Learning disabilities are neurologic conditions that cause difficulty reading, writing, spelling, reasoning, recalling, and/or organizing information. About 15% of the American population has a form of learning disability and about 80% of people with a learning disability have specific difficulties reading.

Can a learning disability be fixed?

No, a learning disability will never fully go away, but with support and intervention children and adults can succeed in school and go onto successful careers later in life.

How is a learning difficulty diagnosed?

A formal evaluation of intellectual ability, informational processing, and linguistic processing is required. Often several specialists work as a team to perform an evaluation and may include a psychologist, special education expert, speech-language pathologist, and/or reading specialist.

What role does vision play with a learning disability or possible learning disability?

Learning related vision problems are not learning disabilities. A person with vision problem may appear to have a learning disability and a person with a learning disability may have their symptoms worsen by an uncorrected vision issue. Children suspected of a learning difficulty (or an issue with reading) should have a dilated exam and cycloplegic refraction by a pediatric ophthalmologist to rule out a need for glasses.

What eye findings could cause difficulty reading?

There are many ophthalmic conditions that can cause a problem with reading including:

  • Convergence insufficiency (trouble bringing eyes inward to see close up)
  • Accommodative insufficiency (trouble focusing)
  • Refractive error (myopia – nearsightedness; hyperopia – farsightedness; astigmatism; and anisometropia – a difference between the two eyes)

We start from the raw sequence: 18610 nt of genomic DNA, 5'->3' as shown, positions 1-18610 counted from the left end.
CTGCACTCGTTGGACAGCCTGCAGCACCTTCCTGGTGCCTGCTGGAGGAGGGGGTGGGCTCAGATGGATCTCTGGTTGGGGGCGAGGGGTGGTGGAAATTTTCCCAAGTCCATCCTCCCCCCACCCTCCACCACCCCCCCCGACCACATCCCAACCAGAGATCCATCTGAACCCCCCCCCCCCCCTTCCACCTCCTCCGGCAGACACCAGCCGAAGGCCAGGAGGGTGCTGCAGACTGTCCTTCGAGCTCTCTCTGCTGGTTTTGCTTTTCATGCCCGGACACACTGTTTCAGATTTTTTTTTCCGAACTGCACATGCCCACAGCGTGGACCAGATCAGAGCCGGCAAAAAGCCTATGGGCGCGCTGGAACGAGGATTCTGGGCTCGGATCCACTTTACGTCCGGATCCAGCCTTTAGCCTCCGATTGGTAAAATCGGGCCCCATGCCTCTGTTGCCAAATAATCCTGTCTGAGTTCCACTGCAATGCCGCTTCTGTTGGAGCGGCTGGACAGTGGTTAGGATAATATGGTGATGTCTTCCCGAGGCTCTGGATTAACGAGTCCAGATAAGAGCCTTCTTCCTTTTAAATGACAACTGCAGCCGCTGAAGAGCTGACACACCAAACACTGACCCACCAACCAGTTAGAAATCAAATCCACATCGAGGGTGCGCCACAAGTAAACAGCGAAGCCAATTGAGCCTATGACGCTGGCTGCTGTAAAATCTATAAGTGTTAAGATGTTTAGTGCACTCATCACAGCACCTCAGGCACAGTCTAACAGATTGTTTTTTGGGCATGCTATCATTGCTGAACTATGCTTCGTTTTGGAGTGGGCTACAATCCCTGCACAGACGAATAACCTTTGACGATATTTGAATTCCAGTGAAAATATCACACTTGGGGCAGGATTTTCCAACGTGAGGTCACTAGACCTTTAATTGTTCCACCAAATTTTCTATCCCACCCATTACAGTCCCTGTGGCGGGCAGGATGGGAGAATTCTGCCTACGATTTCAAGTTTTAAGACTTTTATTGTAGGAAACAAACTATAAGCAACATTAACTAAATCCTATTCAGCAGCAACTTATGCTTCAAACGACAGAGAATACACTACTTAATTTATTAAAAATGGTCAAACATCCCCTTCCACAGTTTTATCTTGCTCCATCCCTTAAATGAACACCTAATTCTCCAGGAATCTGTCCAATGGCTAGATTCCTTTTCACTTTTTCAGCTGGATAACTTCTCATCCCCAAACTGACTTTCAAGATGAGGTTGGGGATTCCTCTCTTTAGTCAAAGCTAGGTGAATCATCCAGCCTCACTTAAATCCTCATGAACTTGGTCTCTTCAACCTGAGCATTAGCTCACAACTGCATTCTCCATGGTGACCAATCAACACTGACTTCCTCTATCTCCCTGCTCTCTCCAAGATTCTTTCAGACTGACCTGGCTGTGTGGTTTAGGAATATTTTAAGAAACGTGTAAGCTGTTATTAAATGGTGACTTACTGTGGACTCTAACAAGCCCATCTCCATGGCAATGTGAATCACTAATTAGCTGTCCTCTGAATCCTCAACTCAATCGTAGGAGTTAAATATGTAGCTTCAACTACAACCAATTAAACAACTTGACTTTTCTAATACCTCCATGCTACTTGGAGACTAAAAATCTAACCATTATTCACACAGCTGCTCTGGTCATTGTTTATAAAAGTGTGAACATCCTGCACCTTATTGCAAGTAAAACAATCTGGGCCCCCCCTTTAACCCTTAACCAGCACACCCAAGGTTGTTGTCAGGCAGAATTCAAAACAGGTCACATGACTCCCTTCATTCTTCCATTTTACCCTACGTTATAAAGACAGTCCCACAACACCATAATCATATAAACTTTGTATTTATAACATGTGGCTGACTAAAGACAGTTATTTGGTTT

• Low vision

Can eye exercises or vision therapy treat reading or learning disabilities?

No, exercises cannot treat reading or learning disabilities. Exercises can improve symptoms of convergence insufficiency and glasses can treat accommodative insufficiency and refractive error. At Conestoga Eye we utilize a home-based computer program to treat convergence insufficiency. We do not recommend colored lenses (Irlen lenses) to improve these symptoms as there is no scientific evidence that this is an effective treatment.

How are learning disabilities treated?

Treatment for learning disabilities should be established in the school system. Often, a student will require tutoring and an Individualized Education Program (IEP) or 504-Plans. Treatment plans are customized for the student, as there are many different types of learning disabilities. Parents should work with the school to regularly revisit and re-assess the child’s learning accommodations to see what is working, what is not, and what should be changed. The learning disability will never go away, but a child can learn how to lessen the impact of a learning disability with research-based intervention, therapies, and accommodations.

Where can I find more information about learning disabilities?

Famous people with learning disabilities:

  • Charles Schwab – dyslexia (businessman and investor)
  • Anderson Cooper – dyslexia (journalist on CNN)
  • Tommy Hilfiger – dyslexia (fashion designer)
  • Paul Orfalea – dyslexia and ADHD (founder of Kinko’s)
  • Richard Branson – dyslexia (entrepreneur and billionaire)
  • Richard Engle – dyslexia (journalist, author and recipient of the Medill Medal for Courage in Journalism)
  • Steven Spielberg – dyslexia (filmmaker)
  • Ingvar Kamprad – dyslexia (founder of IKEA)
  • Tim Tebow – dyslexia (football player)
  • Jay Leno – dyslexia (actor, write and producer)
  • Howie Mandel – ADHD and OCD (comedian and actor)
  • Cher – dyslexia (singer)
  • Terry Bradshaw – ADHD (former NFL quarterback)
  • Keira Knightley – dyslexia (actress)
  • Orlando Bloom – dyslexia (actor)
  • Michael Phelps – ADHD (Olympian)
  • Daniel Radcliffe – Dyspraxia (actor)
  • Whoopi Goldberg – dyslexia (actress)
  • Justin Timberlake – ADD and OCD (singer)
  • Christopher Knight – ADHD (actor)
  • Keanu Reeves – dyslexia (actor)
  • Karina Smirnoff – ADHD (dancing with the Stars performer